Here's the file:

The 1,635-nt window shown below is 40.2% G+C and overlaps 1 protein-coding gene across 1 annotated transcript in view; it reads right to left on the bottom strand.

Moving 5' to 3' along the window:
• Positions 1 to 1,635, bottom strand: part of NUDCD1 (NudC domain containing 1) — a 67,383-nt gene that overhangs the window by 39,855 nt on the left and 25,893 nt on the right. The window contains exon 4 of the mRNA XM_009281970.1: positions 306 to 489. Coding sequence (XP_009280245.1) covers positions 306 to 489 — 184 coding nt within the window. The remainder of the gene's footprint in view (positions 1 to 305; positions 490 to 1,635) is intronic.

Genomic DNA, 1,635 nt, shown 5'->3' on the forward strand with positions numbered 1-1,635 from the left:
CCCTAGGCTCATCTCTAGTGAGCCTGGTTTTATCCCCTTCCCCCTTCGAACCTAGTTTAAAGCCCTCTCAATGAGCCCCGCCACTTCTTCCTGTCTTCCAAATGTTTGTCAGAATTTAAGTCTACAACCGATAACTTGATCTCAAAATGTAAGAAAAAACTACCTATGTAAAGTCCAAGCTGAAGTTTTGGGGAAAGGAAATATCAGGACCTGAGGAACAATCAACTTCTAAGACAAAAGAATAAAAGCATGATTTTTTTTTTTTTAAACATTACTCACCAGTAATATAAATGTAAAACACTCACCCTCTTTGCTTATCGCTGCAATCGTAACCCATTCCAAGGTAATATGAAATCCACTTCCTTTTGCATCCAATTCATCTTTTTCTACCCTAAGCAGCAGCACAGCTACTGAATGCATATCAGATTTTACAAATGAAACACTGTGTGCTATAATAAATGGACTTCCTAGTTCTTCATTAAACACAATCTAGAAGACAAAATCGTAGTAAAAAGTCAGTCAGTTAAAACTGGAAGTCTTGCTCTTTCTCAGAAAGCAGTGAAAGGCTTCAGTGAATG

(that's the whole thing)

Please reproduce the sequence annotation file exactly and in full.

The 1,635-nt window shown below is 40.2% G+C and overlaps 1 protein-coding gene across 1 annotated transcript in view; it reads right to left on the bottom strand.

Moving 5' to 3' along the window:
• Positions 1 to 1,635, bottom strand: part of NUDCD1 (NudC domain containing 1) — a 67,383-nt gene that overhangs the window by 39,855 nt on the left and 25,893 nt on the right. The window contains exon 4 of the mRNA XM_009281970.1: positions 306 to 489. Coding sequence (XP_009280245.1) covers positions 306 to 489 — 184 coding nt within the window. The remainder of the gene's footprint in view (positions 1 to 305; positions 490 to 1,635) is intronic.

Genomic DNA, 1,635 nt, shown 5'->3' on the forward strand with positions numbered 1-1,635 from the left:
CCCTAGGCTCATCTCTAGTGAGCCTGGTTTTATCCCCTTCCCCCTTCGAACCTAGTTTAAAGCCCTCTCAATGAGCCCCGCCACTTCTTCCTGTCTTCCAAATGTTTGTCAGAATTTAAGTCTACAACCGATAACTTGATCTCAAAATGTAAGAAAAAACTACCTATGTAAAGTCCAAGCTGAAGTTTTGGGGAAAGGAAATATCAGGACCTGAGGAACAATCAACTTCTAAGACAAAAGAATAAAAGCATGATTTTTTTTTTTTTAAACATTACTCACCAGTAATATAAATGTAAAACACTCACCCTCTTTGCTTATCGCTGCAATCGTAACCCATTCCAAGGTAATATGAAATCCACTTCCTTTTGCATCCAATTCATCTTTTTCTACCCTAAGCAGCAGCACAGCTACTGAATGCATATCAGATTTTACAAATGAAACACTGTGTGCTATAATAAATGGACTTCCTAGTTCTTCATTAAACACAATCTAGAAGACAAAATCGTAGTAAAAAGTCAGTCAGTTAAAACTGGAAGTCTTGCTCTTTCTCAGAAAGCAGTGAAAGGCTTCAGTGAATG